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4/14 Interactive Board: Codependent Partners

3/23 Interactive Board: He's Changing... I'm Not...

3/1 Interactive Board: D/s Lifestyle

1/14 Interactive Board: My Purrrfect Husband

12/12 Interactive Board: What if He Could Have Changed?

10/23 Interactive Board: Quandary Revisited

8/24 Interactive Board: Quandary! What's Going On?

7/20: Dr. Irene on cognitive behavior therapy and mindfulness

6/12 Interactive Board: Unintentional Abuse

11/7 Interactive Board: Is This Abusive?

12/29 Interactive Board: There Goes the Wife...

11/4 Interactive Board: A New Me!

10/8 Interactive Board: Seeming Impossibility

9/8 Interactive Board: My Ex MisTreats Our Son

5/1 Interactive Board: I feel Dead - Towards Him

4/26 Interactive Board: Why is This So Hard?

4/19 Interactive Board: I Lost My Love...

4/7 Interactive Board: Too Guilty!

Covert Abuse Survivor

Covert Abuse Survivor

From: Alice
Sent: Wednesday, August 04, 1999 12:19 PM
Subject: Question

Dr. Irene,

I just found your site this morning and have been on it for 2 hours.  I am still exploring.  I find your advice and insight right on, and extremely helpful, and validating.  Thank you!
Dear Alice,
Thank you! Your letter touched me and I was compelled to write and give you a huge pat on the back!

I have a question.  As I was reading "The Abuser," the verbally abusive partner, when you talk about the abuser's anger, I became confused.  Cannot this exact same behavior be evident without overt anger?  Yes, yes, yes! Take a look at what this survivor has to say... The reason I ask is because this profile fits my husband perfectly, except that he has no overt anger, only and until I have "provoked" him. 

Abuse can be so subtle, it is almost invisible.

We have been married 37 years.  It has taken me this long to identify the real problem, and mainly because he operates without any overt behavior.  It is so subtle and covert, therefore, he has not fit the average, usual profile I've read about.  Everything but this.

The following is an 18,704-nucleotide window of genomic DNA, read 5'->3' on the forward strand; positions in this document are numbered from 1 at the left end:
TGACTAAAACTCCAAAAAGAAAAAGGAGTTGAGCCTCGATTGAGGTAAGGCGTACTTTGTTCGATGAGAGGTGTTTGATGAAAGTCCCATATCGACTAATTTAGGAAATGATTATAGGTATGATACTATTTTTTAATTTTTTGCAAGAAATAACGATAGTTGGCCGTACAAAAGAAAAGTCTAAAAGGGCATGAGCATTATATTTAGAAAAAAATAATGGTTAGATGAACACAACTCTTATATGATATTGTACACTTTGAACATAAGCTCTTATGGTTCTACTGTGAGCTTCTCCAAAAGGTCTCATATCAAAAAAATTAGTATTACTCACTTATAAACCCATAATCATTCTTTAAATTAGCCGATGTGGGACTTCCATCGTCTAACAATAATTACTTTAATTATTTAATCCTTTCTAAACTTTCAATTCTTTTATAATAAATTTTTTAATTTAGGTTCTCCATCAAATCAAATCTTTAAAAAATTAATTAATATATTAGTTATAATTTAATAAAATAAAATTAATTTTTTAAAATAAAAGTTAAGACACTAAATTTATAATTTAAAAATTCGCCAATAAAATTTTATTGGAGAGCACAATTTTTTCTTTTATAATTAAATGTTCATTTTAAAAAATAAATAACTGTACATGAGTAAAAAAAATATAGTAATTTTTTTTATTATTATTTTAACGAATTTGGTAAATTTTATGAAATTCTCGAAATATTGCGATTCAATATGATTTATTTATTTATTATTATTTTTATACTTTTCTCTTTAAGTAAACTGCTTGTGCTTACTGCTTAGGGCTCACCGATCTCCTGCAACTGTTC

Subtle and covert does fit the pattern; it makes abuse harder to identify. You are describing the withholding type of abuser. Sins of omission rather than sins of commission. It is about control.

I discounted my own inner feelings for years, from using Rx drugs to alcohol, to a suicide attempt.  I've picked myself up, have been clean/sober for over 8 years, and now listen to, and believe in myself. Good for you! I am working on making my way out of this relationship, and at age 56, it is terrifying.  God Bless you and good luck! I was the child of an alcoholic.  I have been a member of all the 12 step groups, learning much in ACoA. The Steps are a wonderful support source. I understand my parents did the best they could, with the skills that they had. Yes.  I have moved on from this. Good. I have seen numerous therapists, most of whom validated my spouse....I had to try harder. Your husband is "good at it... Your experience, unfortunately, is not unusual. I have become abusive because of my rage and anger. This is exactly what are provoked and provoked, until you lose control and rage. You need self control skills, even if you leave. I simply want out.  I do not like my reactive displays of anger, and I know this is not the real me. No, not you. You are unhappy with your partner, but you should consider cultivating these skills for your own sake. To increase your personal power and self-esteem. I need to stay away from these type of people.  You don't have to pick a controlling partner. Yes, I grew up a victim, but no more.  Good! The toughest thing for me has been being invalidated. No one to witness the dynamics in my marriage.  I kept believing it was all me, enough to try and destroy myself. Yes. It occurs behind tightly closed doors.

You have identified one of the saddest as well as most challenging aspects of abuse phenomena. Abuse can be so difficult to detect, and too often, the professionals are fooled, the victim doubts themselves, the victim becomes overtly violent and is seen as the abuser. Your story, unfortunately, is not unusual.